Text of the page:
If in terms of the sun and beach destinations the service offer is enriched by geographically widening its scope, so that local society is part of it, more “people-to-people” clients would be attracted.
The new government could authorize travel for health reasons for its citizens, who are denied the possibility of taking advantage of Cuba’s advances in this area, as has been demonstrated in many cases during the pandemic.
A new air policy for the country, which gives foreign airlines access to the international market, with routes to Cuba and even domestic routes, will have a very positive impact on expanding destinations on the island. This would be done by granting air freedoms even for domestic flights, which is known as cabotage.
The entry into the small and medium-sized enterprise sector, both state-owned, cooperative and private, will increase the quality of the offer of services to travelers, and will further increase the motivations for traveling from the U.S. to see these changes. Of the measures included in the economic reform, the only concern is that the private and cooperative sectors are forced to use state-owned enterprises to import and export. This seems like something inherited from our previous way of thinking the economy. Instead of state foreign trade enterprises competing for customers among these new small and medium-sized enterprises, they are imposed from above. Eliminating that restriction would be a net benefit for the Cuban economy.
The chain of services of the state sector with the cooperative and private sector would have the same effect, to enrich the experience of each visitor from the U.S. This is particularly important between state and private travel agencies, which will arise now or already exist, in fact, with some licenses that allow offering very limited services, but that in the new conditions must expand and add products, initiatives and services to the value chain that would revolutionize each visitor’s experience.
If we manage to make Cuba a “smart destination” that enriches our values, our solidarity, hospitality, popular culture and Cubanness, the motivation for Americans to travel to the island would be consolidated.
As for the other segment of the U.S. market for trips to Cuba, Cuban-Americans and their families (552,000 traveled to the island in 2019), it is the second market in number of visitors, only surpassed by Canada. And this is a “top” market for the country and it must be treated as such.
It a “top” market because, just taking into account its importance for the tourism sector, it is always growing, there is no situation that stops it, there are few who come to stay outside the residences of their relatives, but they create an important demand in the services that contribute more income to tourism: catering, to which are added packages with accommodation to vacation with their families. It is a segment that demands specialized attention, that consequently understands the demand it generates, and that demands products and prices that are worthy of its importance.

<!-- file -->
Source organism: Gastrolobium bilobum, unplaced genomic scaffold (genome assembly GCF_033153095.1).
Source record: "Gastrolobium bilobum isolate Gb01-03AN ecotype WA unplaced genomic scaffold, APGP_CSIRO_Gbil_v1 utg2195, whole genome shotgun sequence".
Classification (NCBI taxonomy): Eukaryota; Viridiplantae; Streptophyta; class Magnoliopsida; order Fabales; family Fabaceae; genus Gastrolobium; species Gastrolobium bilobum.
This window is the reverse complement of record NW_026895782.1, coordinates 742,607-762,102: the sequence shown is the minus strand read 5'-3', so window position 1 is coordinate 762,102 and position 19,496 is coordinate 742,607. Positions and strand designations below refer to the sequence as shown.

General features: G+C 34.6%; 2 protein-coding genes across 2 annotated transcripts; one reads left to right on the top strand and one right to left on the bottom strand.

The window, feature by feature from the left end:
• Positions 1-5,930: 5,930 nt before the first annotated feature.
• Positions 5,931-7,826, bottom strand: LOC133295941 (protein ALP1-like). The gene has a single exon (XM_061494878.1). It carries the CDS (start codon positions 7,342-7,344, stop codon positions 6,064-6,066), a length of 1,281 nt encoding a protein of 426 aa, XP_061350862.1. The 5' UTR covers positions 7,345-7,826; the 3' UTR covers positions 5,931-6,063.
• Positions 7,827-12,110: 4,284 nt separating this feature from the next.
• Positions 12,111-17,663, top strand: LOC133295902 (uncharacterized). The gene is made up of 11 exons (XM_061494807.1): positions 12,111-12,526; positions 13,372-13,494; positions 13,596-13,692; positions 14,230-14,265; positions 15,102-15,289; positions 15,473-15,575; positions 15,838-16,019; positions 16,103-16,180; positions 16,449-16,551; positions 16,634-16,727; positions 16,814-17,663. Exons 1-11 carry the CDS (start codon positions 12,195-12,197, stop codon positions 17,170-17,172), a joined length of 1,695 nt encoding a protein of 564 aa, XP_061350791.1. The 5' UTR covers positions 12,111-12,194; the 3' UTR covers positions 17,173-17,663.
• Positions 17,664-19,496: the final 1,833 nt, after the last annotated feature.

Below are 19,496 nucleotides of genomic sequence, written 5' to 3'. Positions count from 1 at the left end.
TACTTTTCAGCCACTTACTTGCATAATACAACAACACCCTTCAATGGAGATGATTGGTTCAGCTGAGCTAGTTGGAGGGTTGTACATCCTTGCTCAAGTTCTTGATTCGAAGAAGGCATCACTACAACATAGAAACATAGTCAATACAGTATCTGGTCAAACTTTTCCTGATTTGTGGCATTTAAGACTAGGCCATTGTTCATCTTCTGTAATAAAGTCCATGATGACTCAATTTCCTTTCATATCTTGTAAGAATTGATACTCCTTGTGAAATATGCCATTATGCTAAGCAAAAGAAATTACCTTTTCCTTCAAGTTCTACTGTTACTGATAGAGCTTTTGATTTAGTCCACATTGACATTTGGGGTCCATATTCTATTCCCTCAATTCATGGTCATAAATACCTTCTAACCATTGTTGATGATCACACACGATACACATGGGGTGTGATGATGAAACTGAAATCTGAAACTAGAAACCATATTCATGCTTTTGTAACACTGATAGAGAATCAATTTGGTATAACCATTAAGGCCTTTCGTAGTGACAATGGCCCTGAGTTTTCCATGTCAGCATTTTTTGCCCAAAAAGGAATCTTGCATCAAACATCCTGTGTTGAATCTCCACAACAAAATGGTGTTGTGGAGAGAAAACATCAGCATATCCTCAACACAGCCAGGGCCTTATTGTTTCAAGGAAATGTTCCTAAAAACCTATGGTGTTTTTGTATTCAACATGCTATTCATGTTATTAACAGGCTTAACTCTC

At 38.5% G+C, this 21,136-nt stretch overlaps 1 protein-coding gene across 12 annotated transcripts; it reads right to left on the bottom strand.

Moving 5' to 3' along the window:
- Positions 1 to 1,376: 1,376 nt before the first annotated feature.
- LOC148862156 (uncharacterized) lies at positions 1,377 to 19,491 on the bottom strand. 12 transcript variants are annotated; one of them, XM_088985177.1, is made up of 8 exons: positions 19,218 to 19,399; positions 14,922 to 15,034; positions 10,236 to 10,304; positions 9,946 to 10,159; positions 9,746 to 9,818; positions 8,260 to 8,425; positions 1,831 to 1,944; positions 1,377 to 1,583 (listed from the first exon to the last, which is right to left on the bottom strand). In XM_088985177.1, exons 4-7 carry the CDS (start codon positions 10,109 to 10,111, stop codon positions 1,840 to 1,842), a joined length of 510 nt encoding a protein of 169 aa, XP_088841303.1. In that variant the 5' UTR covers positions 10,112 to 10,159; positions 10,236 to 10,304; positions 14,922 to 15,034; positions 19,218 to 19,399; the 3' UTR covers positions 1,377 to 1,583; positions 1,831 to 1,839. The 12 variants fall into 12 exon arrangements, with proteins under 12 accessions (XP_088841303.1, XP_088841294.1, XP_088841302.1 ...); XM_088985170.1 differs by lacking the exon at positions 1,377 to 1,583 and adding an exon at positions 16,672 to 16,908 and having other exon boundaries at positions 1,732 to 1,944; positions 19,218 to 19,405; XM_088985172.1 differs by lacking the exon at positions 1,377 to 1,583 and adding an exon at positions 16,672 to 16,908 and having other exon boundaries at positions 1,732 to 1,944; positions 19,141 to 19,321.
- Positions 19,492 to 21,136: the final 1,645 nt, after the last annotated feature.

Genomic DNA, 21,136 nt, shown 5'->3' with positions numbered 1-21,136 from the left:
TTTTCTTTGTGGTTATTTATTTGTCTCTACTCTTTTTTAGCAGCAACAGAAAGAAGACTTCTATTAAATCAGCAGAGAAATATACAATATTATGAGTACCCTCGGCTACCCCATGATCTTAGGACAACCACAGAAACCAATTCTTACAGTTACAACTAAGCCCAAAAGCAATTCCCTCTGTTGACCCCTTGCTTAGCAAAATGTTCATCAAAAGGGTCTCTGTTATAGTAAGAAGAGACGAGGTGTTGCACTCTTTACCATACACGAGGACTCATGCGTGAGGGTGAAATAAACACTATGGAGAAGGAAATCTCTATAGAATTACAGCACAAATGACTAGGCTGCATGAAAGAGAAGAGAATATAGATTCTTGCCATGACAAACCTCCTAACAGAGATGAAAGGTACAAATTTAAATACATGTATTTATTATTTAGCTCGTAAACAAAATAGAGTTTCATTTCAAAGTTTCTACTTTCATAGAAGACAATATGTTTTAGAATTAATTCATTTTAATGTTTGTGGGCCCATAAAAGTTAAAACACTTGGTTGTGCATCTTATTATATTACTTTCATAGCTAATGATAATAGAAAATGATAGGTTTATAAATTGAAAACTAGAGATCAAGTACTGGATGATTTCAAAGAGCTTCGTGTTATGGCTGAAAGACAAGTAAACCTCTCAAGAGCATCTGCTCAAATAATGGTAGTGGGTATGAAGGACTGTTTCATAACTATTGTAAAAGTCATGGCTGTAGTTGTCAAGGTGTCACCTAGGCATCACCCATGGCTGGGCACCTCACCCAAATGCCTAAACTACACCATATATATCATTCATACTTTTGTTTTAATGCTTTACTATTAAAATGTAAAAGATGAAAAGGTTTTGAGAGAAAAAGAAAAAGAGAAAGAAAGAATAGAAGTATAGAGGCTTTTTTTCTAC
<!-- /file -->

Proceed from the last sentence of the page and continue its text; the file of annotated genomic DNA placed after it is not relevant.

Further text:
The Cuban government’s relations with emigration have improved ostensibly and steadily. There are still pending issues, which should have been aired at the Conference of the Nation and Emigration, postponed for next year, but the measures that were to be announced there should be applied as soon as possible, if, as we all suppose, they are to improve conditions for the trips of Cuban emigrants or those who travel abroad.
Lowering passport prices, eliminating its extension and extending its duration to 10 years are measures that everyone expects and would benefit more than a million Cubans living outside the island. They would also be very positive for the Cuban economy, since they constitute an important incentive to increase travel. There are many who give up traveling due to the high cost of these procedures and documents.
Cuba’s customs regulations must be completely reformulated. The announced economic reform entails a radical change in the philosophy behind what is regulated to enter goods into the country by its citizens. It must also be understood that each regulation that blocks, limits or restricts the free flow of goods that are not harmful to human beings—such as drugs, explosives, dangerous materials, etc.—does nothing more than encourage corruption.
If what travelers can import with their accompanied cargo when entering the country, or 20 kilograms of a package sent by a relative (and the content of both forms of import are not goods such as gold, precious stones or small electrical appliances, but expensive, such as cell phones, etc.) affects the country’s economy, then it is the latter that has to be fixed, as now it seems we are going to do with the announced reform.